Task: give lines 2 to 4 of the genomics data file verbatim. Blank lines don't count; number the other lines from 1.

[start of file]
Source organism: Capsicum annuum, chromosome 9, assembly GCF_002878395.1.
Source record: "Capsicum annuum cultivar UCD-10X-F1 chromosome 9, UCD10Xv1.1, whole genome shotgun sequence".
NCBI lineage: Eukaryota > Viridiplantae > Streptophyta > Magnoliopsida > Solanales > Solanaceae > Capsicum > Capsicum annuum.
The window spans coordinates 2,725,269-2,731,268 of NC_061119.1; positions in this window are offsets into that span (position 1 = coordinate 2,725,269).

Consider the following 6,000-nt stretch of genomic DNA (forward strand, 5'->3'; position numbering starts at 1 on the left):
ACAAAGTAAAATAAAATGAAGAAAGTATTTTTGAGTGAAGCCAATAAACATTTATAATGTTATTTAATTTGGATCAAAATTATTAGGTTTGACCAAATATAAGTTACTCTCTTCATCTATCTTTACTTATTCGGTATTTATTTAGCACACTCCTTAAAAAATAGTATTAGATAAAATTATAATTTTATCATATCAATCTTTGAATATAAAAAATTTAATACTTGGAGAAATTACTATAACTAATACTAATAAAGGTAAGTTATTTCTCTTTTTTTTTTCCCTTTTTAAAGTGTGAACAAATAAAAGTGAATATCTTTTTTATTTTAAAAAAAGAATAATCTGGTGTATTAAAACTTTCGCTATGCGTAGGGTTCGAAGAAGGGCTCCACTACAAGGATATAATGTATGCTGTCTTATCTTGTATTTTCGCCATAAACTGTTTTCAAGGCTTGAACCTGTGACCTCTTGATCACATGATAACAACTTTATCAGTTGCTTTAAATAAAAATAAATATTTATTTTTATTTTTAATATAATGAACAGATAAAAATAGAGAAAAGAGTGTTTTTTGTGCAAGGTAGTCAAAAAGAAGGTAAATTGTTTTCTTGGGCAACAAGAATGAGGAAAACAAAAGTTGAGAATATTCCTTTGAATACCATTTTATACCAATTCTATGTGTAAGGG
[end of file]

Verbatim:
Source record: "Capsicum annuum cultivar UCD-10X-F1 chromosome 9, UCD10Xv1.1, whole genome shotgun sequence".
NCBI lineage: Eukaryota > Viridiplantae > Streptophyta > Magnoliopsida > Solanales > Solanaceae > Capsicum > Capsicum annuum.
The window spans coordinates 2,725,269-2,731,268 of NC_061119.1; positions in this window are offsets into that span (position 1 = coordinate 2,725,269).